Here is why we should not be surprised: Statistics have long shown the scope of these problems. Studies have found that some one-third of American women experience sexual harassment in the workplace. According to the World Health Organization (WHO), nearly one-third of the world’s women has endured physical or sexual intimate partner violence. Domestic violence kills more women worldwide than civil wars. Far more people in America, largely women, have been killed by their partners than were U.S forces in the wars in Iraq and Afghanistan, combined. American women are twice as likely to suffer domestic violence as breast cancer. In the U.S., more women are injured from domestic violence than from car accidents, rapes, and muggings–combined. A woman in the U.S. is sexually assaulted every 98 seconds, according to the Rape, Abuse, and Incest National Network (RAINN). Women and young girls are sold into sexual slavery, not just overseas but on American soil.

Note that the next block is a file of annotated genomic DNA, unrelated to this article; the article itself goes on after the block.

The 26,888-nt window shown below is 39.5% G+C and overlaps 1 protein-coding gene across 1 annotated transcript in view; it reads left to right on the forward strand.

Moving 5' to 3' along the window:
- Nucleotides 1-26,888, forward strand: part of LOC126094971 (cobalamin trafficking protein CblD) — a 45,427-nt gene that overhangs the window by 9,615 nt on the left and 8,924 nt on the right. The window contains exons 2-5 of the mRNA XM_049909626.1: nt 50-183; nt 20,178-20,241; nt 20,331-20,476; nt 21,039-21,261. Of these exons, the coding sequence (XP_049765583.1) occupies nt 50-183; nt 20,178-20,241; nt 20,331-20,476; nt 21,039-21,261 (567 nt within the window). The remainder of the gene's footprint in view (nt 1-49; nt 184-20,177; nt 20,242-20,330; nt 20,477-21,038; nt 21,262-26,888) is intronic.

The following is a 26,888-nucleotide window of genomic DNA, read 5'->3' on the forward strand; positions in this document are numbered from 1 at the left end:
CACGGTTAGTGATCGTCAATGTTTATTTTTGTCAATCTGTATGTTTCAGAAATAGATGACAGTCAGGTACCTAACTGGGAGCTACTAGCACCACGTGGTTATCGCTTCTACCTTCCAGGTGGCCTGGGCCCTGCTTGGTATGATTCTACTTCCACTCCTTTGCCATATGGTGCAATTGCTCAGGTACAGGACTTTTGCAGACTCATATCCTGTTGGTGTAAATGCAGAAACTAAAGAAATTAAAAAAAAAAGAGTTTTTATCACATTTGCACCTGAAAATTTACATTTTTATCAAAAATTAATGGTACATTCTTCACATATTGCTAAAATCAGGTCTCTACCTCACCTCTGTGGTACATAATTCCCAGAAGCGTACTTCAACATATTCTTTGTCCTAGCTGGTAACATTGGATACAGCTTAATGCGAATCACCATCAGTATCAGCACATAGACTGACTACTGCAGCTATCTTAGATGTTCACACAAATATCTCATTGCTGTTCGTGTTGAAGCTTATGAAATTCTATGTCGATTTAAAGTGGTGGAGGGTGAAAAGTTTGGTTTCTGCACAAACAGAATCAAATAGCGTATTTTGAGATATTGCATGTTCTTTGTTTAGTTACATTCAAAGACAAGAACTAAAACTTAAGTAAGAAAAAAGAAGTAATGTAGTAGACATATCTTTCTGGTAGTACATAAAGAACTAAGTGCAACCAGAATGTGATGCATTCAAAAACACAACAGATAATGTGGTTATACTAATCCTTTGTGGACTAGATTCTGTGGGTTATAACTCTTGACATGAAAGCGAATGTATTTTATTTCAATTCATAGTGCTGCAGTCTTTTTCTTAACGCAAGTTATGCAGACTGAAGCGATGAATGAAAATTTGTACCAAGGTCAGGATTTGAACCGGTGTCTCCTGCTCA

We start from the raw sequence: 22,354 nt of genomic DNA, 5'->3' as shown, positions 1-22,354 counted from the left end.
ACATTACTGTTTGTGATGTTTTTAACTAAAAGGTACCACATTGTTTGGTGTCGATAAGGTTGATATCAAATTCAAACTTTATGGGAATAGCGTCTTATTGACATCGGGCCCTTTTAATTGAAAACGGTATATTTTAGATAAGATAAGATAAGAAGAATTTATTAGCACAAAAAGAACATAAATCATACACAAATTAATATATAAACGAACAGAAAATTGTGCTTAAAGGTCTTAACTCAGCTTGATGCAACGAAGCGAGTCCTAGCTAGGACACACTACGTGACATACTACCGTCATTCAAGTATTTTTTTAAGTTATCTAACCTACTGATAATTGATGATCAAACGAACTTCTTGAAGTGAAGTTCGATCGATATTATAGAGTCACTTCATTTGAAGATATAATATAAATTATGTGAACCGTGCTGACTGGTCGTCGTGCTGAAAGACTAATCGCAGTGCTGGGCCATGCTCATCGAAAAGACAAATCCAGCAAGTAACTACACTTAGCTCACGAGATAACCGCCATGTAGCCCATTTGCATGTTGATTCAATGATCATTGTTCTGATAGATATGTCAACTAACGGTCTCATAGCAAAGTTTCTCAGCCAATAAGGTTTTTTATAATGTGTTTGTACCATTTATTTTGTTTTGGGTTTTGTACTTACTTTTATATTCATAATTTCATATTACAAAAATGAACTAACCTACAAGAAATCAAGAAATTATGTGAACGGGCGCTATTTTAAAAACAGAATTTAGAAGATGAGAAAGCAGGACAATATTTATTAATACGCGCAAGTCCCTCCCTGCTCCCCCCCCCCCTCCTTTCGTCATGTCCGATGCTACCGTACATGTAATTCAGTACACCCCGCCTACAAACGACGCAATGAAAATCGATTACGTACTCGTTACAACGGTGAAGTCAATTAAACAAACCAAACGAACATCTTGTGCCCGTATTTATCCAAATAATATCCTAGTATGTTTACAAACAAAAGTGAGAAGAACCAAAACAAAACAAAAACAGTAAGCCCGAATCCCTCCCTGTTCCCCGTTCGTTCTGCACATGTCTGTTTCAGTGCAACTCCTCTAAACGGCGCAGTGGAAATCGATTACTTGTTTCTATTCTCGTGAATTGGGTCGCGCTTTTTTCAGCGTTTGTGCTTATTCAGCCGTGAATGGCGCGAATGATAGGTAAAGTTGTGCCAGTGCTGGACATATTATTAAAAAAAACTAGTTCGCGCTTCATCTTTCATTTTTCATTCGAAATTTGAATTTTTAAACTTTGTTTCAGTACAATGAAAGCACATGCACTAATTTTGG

They are often recruited from websites like Backpage and Craigslist with promises of lucrative modeling or acting jobs. More than 3,500 sex trafficking cases were reported to the National Human Trafficking Resource Center in 2016, a figure that far underestimates the scope of the problem given that most instances are not reported and a girl can be trafficking multiple times per day.
Males in powerful positions are even more able to exploit and demean women and those they see as powerless, as these people fear they will lose their jobs, their reputation, and even their lives if they resist or if they tell anyone. This is tremendously clear with the spate of sexual harassment, misconduct and assault allegations being levied against politicians, media moguls, and celebrities, including but sadly not limited to Bill Cosby, Bill O’Reilly, Harvey Weinstein, Kevin Spacey, Matt Lauer, Garrison Keillor, Roy Moore, Al Franken and of course, Donald Trump.